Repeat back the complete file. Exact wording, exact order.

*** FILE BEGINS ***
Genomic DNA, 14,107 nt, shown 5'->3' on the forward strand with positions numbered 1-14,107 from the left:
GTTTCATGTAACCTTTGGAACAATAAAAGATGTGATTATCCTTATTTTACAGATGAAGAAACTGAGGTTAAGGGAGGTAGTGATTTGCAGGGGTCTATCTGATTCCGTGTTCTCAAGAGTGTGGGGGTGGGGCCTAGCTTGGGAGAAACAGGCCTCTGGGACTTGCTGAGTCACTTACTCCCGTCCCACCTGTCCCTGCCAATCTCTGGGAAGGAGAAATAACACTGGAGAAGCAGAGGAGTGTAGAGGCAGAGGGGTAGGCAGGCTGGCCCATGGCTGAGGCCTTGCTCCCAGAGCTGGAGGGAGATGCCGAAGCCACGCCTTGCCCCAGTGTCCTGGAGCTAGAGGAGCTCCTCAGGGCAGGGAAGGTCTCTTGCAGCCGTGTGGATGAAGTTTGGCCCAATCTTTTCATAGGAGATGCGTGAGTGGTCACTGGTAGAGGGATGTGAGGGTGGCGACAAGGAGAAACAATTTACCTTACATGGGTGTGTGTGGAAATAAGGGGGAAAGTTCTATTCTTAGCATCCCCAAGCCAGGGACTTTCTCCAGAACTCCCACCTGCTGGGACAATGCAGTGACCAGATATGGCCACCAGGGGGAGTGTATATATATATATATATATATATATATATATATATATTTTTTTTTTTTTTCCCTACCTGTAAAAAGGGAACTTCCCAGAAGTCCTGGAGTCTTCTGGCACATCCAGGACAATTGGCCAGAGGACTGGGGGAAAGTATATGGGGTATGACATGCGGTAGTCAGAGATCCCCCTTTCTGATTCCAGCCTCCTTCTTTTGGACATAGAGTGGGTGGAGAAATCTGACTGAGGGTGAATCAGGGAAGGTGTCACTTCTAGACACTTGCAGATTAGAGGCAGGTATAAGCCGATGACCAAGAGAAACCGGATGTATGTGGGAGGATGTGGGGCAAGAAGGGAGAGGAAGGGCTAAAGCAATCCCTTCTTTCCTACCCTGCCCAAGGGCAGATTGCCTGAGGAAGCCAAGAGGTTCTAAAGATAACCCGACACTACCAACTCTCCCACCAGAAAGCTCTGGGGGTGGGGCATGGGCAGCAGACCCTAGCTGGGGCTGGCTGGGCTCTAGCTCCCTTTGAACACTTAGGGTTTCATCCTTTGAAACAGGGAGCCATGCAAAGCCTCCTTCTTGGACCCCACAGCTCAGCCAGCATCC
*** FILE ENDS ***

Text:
Genomic DNA, 14,107 nt, shown 5'->3' on the forward strand with positions numbered 1-14,107 from the left:
GTTTCATGTAACCTTTGGAACAATAAAAGATGTGATTATCCTTATTTTACAGATGAAGAAACTGAGGTTAAGGGAGGTAGTGATTTGCAGGGGTCTATCTGATTCCGTGTTCTCAAGAGTGTGGGGGTGGGGCCTAGCTTGGGAGAAACAGGCCTCTGGGACTTGCTGAGTCACTTACTCCCGTCCCACCTGTCCCTGCCAATCTCTGGGAAGGAGAAATAACACTGGAGAAGCAGAGGAGTGTAGAGGCAGAGGGGTAGGCAGGCTGGCCCATGGCTGAGGCCTTGCTCCCAGAGCTGGAGGGAGATGCCGAAGCCACGCCTTGCCCCAGTGTCCTGGAGCTAGAGGAGCTCCTCAGGGCAGGGAAGGTCTCTTGCAGCCGTGTGGATGAAGTTTGGCCCAATCTTTTCATAGGAGATGCGTGAGTGGTCACTGGTAGAGGGATGTGAGGGTGGCGACAAGGAGAAACAATTTACCTTACATGGGTGTGTGTGGAAATAAGGGGGAAAGTTCTATTCTTAGCATCCCCAAGCCAGGGACTTTCTCCAGAACTCCCACCTGCTGGGACAATGCAGTGACCAGATATGGCCACCAGGGGGAGTGTATATATATATATATATATATATATATATATATATATTTTTTTTTTTTTTCCCTACCTGTAAAAAGGGAACTTCCCAGAAGTCCTGGAGTCTTCTGGCACATCCAGGACAATTGGCCAGAGGACTGGGGGAAAGTATATGGGGTATGACATGCGGTAGTCAGAGATCCCCCTTTCTGATTCCAGCCTCCTTCTTTTGGACATAGAGTGGGTGGAGAAATCTGACTGAGGGTGAATCAGGGAAGGTGTCACTTCTAGACACTTGCAGATTAGAGGCAGGTATAAGCCGATGACCAAGAGAAACCGGATGTATGTGGGAGGATGTGGGGCAAGAAGGGAGAGGAAGGGCTAAAGCAATCCCTTCTTTCCTACCCTGCCCAAGGGCAGATTGCCTGAGGAAGCCAAGAGGTTCTAAAGATAACCCGACACTACCAACTCTCCCACCAGAAAGCTCTGGGGGTGGGGCATGGGCAGCAGACCCTAGCTGGGGCTGGCTGGGCTCTAGCTCCCTTTGAACACTTAGGGTTTCATCCTTTGAAACAGGGAGCCATGCAAAGCCTCCTTCTTGGACCCCACAGCTCAGCCAGCATCC